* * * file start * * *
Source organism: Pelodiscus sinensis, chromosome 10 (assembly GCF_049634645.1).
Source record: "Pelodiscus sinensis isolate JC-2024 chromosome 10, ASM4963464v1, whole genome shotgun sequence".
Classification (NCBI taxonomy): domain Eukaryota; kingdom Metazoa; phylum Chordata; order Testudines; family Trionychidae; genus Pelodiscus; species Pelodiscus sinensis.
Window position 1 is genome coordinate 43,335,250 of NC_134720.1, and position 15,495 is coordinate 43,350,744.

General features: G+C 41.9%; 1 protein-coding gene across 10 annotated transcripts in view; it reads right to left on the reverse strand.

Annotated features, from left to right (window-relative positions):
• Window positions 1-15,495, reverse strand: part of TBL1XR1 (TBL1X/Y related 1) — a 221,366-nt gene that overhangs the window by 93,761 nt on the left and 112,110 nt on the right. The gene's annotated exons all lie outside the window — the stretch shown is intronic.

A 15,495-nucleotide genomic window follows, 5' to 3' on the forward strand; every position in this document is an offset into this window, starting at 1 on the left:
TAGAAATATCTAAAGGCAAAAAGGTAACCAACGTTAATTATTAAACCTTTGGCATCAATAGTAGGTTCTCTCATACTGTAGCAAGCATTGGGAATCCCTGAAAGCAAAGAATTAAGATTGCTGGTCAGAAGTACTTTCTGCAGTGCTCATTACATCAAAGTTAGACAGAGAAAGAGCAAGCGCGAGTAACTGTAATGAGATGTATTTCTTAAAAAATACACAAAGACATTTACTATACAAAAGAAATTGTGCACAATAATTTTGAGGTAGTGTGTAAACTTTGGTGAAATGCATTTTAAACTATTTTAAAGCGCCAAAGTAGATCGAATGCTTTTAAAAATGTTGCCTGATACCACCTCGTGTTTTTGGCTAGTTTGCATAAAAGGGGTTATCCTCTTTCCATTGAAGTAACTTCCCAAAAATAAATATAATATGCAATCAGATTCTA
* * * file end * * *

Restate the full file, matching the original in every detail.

Source organism: Pelodiscus sinensis, chromosome 10 (assembly GCF_049634645.1).
Source record: "Pelodiscus sinensis isolate JC-2024 chromosome 10, ASM4963464v1, whole genome shotgun sequence".
Classification (NCBI taxonomy): domain Eukaryota; kingdom Metazoa; phylum Chordata; order Testudines; family Trionychidae; genus Pelodiscus; species Pelodiscus sinensis.
Window position 1 is genome coordinate 43,335,250 of NC_134720.1, and position 15,495 is coordinate 43,350,744.

General features: G+C 41.9%; 1 protein-coding gene across 10 annotated transcripts in view; it reads right to left on the reverse strand.

Annotated features, from left to right (window-relative positions):
• Window positions 1-15,495, reverse strand: part of TBL1XR1 (TBL1X/Y related 1) — a 221,366-nt gene that overhangs the window by 93,761 nt on the left and 112,110 nt on the right. The gene's annotated exons all lie outside the window — the stretch shown is intronic.

A 15,495-nucleotide genomic window follows, 5' to 3' on the forward strand; every position in this document is an offset into this window, starting at 1 on the left:
TAGAAATATCTAAAGGCAAAAAGGTAACCAACGTTAATTATTAAACCTTTGGCATCAATAGTAGGTTCTCTCATACTGTAGCAAGCATTGGGAATCCCTGAAAGCAAAGAATTAAGATTGCTGGTCAGAAGTACTTTCTGCAGTGCTCATTACATCAAAGTTAGACAGAGAAAGAGCAAGCGCGAGTAACTGTAATGAGATGTATTTCTTAAAAAATACACAAAGACATTTACTATACAAAAGAAATTGTGCACAATAATTTTGAGGTAGTGTGTAAACTTTGGTGAAATGCATTTTAAACTATTTTAAAGCGCCAAAGTAGATCGAATGCTTTTAAAAATGTTGCCTGATACCACCTCGTGTTTTTGGCTAGTTTGCATAAAAGGGGTTATCCTCTTTCCATTGAAGTAACTTCCCAAAAATAAATATAATATGCAATCAGATTCTA